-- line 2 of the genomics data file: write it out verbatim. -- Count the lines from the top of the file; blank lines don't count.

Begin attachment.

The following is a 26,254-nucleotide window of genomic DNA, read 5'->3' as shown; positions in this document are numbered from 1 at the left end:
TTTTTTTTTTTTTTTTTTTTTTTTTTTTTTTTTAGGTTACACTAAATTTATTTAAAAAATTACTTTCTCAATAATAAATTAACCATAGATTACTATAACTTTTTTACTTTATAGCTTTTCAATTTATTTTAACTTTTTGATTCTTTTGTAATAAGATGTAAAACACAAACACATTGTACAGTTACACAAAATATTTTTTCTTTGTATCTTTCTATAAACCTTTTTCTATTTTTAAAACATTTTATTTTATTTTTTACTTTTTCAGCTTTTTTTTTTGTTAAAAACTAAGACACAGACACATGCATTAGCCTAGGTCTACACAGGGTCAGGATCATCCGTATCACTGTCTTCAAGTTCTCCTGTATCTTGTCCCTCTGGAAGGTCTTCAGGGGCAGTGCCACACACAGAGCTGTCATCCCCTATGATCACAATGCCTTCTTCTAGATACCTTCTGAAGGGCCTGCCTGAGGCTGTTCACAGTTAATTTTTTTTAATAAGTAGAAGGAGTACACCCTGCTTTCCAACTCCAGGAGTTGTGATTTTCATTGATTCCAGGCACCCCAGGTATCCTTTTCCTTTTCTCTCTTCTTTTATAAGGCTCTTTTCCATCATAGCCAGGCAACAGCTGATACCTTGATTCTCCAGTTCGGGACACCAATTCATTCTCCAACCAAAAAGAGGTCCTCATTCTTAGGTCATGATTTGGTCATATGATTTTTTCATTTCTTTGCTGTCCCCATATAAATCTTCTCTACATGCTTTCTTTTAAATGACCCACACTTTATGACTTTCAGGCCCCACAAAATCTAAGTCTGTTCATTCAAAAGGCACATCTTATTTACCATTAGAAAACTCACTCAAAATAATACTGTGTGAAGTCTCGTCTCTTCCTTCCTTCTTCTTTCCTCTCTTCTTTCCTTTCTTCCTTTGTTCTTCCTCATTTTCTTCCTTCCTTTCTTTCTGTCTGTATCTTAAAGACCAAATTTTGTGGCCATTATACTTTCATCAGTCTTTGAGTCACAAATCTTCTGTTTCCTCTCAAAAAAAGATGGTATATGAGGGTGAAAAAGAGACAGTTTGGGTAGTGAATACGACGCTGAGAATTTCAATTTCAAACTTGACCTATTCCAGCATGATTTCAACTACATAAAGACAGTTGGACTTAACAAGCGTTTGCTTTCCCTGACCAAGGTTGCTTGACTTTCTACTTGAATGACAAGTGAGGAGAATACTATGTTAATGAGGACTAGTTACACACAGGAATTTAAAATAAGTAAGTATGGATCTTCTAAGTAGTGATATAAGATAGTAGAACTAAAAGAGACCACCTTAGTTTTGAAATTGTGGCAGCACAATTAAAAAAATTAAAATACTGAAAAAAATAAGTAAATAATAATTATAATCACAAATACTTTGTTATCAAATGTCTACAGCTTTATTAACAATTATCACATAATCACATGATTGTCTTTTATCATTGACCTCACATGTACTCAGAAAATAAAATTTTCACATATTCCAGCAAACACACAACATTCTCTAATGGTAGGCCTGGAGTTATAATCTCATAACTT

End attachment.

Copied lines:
TTTTTTTTTTTTTTTTTTTTTTTTTTTTTTTTTAGGTTACACTAAATTTATTTAAAAAATTACTTTCTCAATAATAAATTAACCATAGATTACTATAACTTTTTTACTTTATAGCTTTTCAATTTATTTTAACTTTTTGATTCTTTTGTAATAAGATGTAAAACACAAACACATTGTACAGTTACACAAAATATTTTTTCTTTGTATCTTTCTATAAACCTTTTTCTATTTTTAAAACATTTTATTTTATTTTTTACTTTTTCAGCTTTTTTTTTTGTTAAAAACTAAGACACAGACACATGCATTAGCCTAGGTCTACACAGGGTCAGGATCATCCGTATCACTGTCTTCAAGTTCTCCTGTATCTTGTCCCTCTGGAAGGTCTTCAGGGGCAGTGCCACACACAGAGCTGTCATCCCCTATGATCACAATGCCTTCTTCTAGATACCTTCTGAAGGGCCTGCCTGAGGCTGTTCACAGTTAATTTTTTTTAATAAGTAGAAGGAGTACACCCTGCTTTCCAACTCCAGGAGTTGTGATTTTCATTGATTCCAGGCACCCCAGGTATCCTTTTCCTTTTCTCTCTTCTTTTATAAGGCTCTTTTCCATCATAGCCAGGCAACAGCTGATACCTTGATTCTCCAGTTCGGGACACCAATTCATTCTCCAACCAAAAAGAGGTCCTCATTCTTAGGTCATGATTTGGTCATATGATTTTTTCATTTCTTTGCTGTCCCCATATAAATCTTCTCTACATGCTTTCTTTTAAATGACCCACACTTTATGACTTTCAGGCCCCACAAAATCTAAGTCTGTTCATTCAAAAGGCACATCTTATTTACCATTAGAAAACTCACTCAAAATAATACTGTGTGAAGTCTCGTCTCTTCCTTCCTTCTTCTTTCCTCTCTTCTTTCCTTTCTTCCTTTGTTCTTCCTCATTTTCTTCCTTCCTTTCTTTCTGTCTGTATCTTAAAGACCAAATTTTGTGGCCATTATACTTTCATCAGTCTTTGAGTCACAAATCTTCTGTTTCCTCTCAAAAAAAGATGGTATATGAGGGTGAAAAAGAGACAGTTTGGGTAGTGAATACGACGCTGAGAATTTCAATTTCAAACTTGACCTATTCCAGCATGATTTCAACTACATAAAGACAGTTGGACTTAACAAGCGTTTGCTTTCCCTGACCAAGGTTGCTTGACTTTCTACTTGAATGACAAGTGAGGAGAATACTATGTTAATGAGGACTAGTTACACACAGGAATTTAAAATAAGTAAGTATGGATCTTCTAAGTAGTGATATAAGATAGTAGAACTAAAAGAGACCACCTTAGTTTTGAAATTGTGGCAGCACAATTAAAAAAATTAAAATACTGAAAAAAATAAGTAAATAATAATTATAATCACAAATACTTTGTTATCAAATGTCTACAGCTTTATTAACAATTATCACATAATCACATGATTGTCTTTTATCATTGACCTCACATGTACTCAGAAAATAAAATTTTCACATATTCCAGCAAACACACAACATTCTCTAATGGTAGGCCTGGAGTTATAATCTCATAACTT